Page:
What is Zika Virus: Symptoms, Diagnosis, Treatment, and Prevention

What is Zika Virus

Are you curious to know about the complications of the Zika Virus and its ripple effect on the health system? We have got you covered. Zika Virus is a mosquito-borne virus that was initially discovered in Uganda in 1947 in a Rhesus macaque monkey, followed by reports of infection and sickness in people in various African nations in the 1950s. Occasional human infections were discovered in Africa and Asia during the 1960s and 1980s. 

However, since 2007, outbreaks of Zika Virus disease have been reported in Africa, the Americas, Asia, and the Pacific. Cases of Zika Virus sickness have fallen internationally since 2017, however, Zika virus transmission remains low in numerous nations in the Americas and other endemic locations. 

Furthermore, the first local mosquito-transmitted Zika Virus disease cases were reported in Europe in 2019, with Zika virus outbreak activity discovered in India in 2021. To present, 89 nations and territories have reported evidence of mosquito-borne Zika Virus infection; nevertheless, global surveillance remains insufficient. 

Zika Virus: What It is

The Zika Virus (also known as Zika fever) is transmitted by particular mosquitos (Aedes aegypti and Aedes albopictus). It’s caused by a virus, which is an organism that exploits your cells to reproduce itself. 

The majority of people are unaware of their condition or have just minor symptoms. If a pregnant person becomes infected with Zika Virus, the fetus’s brain may not grow normally. Zika is particularly dangerous for pregnant women because it can disrupt fetal development. Most other adults and children experience minimal symptoms of Zika.

Symptoms and Causes

What are the Zika symptoms?

Only approximately one in every five people with Zika Virus exhibit symptoms, which include:

  • Fever
  • Headache
  • Joint pain
  • Redness in the whites of your eyes (pink eye or conjunctivitis)
  • A rash is a mix of raised and flat red regions of skin (maculopapular), which can be itchy

What causes Zika?

Zika infections are caused by a type of flavivirus called Zika Virus (an RNA virus that is typically transmitted by mosquitos). Dengue fever and West Nile diseases are caused by flaviviruses.

How does the Zika virus spread?

The Zika Virus can spread in several ways, including:

  • Mosquitoes

The most prevalent route to contracting the Zika Virus is through the bites of Aedes aegypti and Aedes albopictus mosquitos. These mosquitoes can be found all across the world, especially in the United States. They spread Zika Virus by biting someone who is infected and then biting someone else.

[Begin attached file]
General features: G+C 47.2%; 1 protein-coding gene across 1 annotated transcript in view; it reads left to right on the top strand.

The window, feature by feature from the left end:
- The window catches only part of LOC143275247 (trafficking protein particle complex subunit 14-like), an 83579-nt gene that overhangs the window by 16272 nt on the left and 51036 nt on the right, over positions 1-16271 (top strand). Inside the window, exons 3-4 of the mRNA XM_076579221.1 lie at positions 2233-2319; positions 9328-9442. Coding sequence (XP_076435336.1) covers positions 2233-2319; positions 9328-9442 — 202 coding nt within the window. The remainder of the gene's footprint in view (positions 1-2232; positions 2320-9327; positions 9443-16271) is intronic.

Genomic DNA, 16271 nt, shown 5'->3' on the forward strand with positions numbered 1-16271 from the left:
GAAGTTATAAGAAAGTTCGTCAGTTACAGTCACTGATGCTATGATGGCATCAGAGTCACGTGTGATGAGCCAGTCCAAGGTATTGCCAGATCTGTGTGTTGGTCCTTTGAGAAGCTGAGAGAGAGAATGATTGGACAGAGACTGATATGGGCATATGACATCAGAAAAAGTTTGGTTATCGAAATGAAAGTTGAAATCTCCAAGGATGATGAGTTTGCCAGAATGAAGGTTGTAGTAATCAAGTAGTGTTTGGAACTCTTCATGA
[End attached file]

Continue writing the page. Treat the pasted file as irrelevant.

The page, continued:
• Pregnant person to the fetus

If you’re pregnant and have a Zika infection, the virus can travel through the placenta to the fetus. Zika Virus can cause your child to be born with congenital abnormalities such as microcephaly.

  • Sexual interaction

Even if you never had symptoms or if your symptoms have subsided, the Zika Virus can remain in body fluids such as semen for weeks to months after an infection. It can be transmitted to other persons by oral, anal, or vaginal sex.

  • Blood transfusions

Zika Virus has already been transmitted through blood transfusions in Brazil and France, according to health officials. There has never been a recorded incidence of Zika Virus spreading via blood transfusions in the United States. 

How long have I been contagious?

Some studies indicate that you can spread the Zika Virus through sex for up to six weeks after your symptoms appear. Because Zika Virus can be transmitted without symptoms, ER of Watauga recommends using condoms during intercourse or refraining from having sex for three months after visiting a Zika-infested area.

How is Zika Virus diagnosed?

A healthcare provider will diagnose Zika Virus by examining for indications of the virus in your blood or urine. Your provider will normally only test for Zika Virus if you have traveled to a Zika-risk area and have symptoms. To assess whether or not to test for Zika Virus, they will ask about your symptoms and recent travel history.

How is the Zika Virus treated?

There is no specific treatment to treat or cure Zika Virus. Your doctor can help you manage your symptoms and explain ways to avoid spreading the infection to others. If you test positive for Zika Virus while pregnant, your doctor will advise you on how to safely manage your symptoms.

How can I handle Zika symptoms?

Most Zika Virus symptoms can be managed at home using over-the-counter (OTC) drugs such as paracetamol. Don’t use aspirin or NSAIDS unless your doctor says it’s acceptable. Other conditions with Zika-like symptoms are at risk of bleeding when treated with these drugs. If you have one of these disorders instead of Zika Virus, taking aspirin or NSAIDs may increase your risk of severe bleeding.

Will the Zika Virus fade away?

Zika Virus infections normally resolve on their own. However, if a pregnant woman has Zika Virus, her baby may develop congenital (present at birth) disorders such as visual loss or abnormal brain development. These conditions are permanent. 

How Can I Prevent Zika Virus?

Ways to lower the risk of acquiring or transmitting a Zika Viru include:

Protect yourself against mosquitos

If you’re visiting a Zika Virus risk location or a current Zika outbreak, cover any exposed skin with clothing, and use an EPA-registered insect repellent. Sleep indoors under a mosquito bed net or in a room with window screens. Avoid mosquito bites for at least three weeks after returning from your trip.

Use condoms or refrain from sex

If you’ve traveled to a Zika Virus risk location or are experiencing a current outbreak, wear a condom or avoid oral, anal, and vaginal sex for three months after returning, even if you don’t have symptoms. Do not exchange sex devices with others, as they can also carry Zika Virus. This holds even if you have sex with the same partner each time. 

Avoid traveling to areas with Zika Virus if you’re pregnant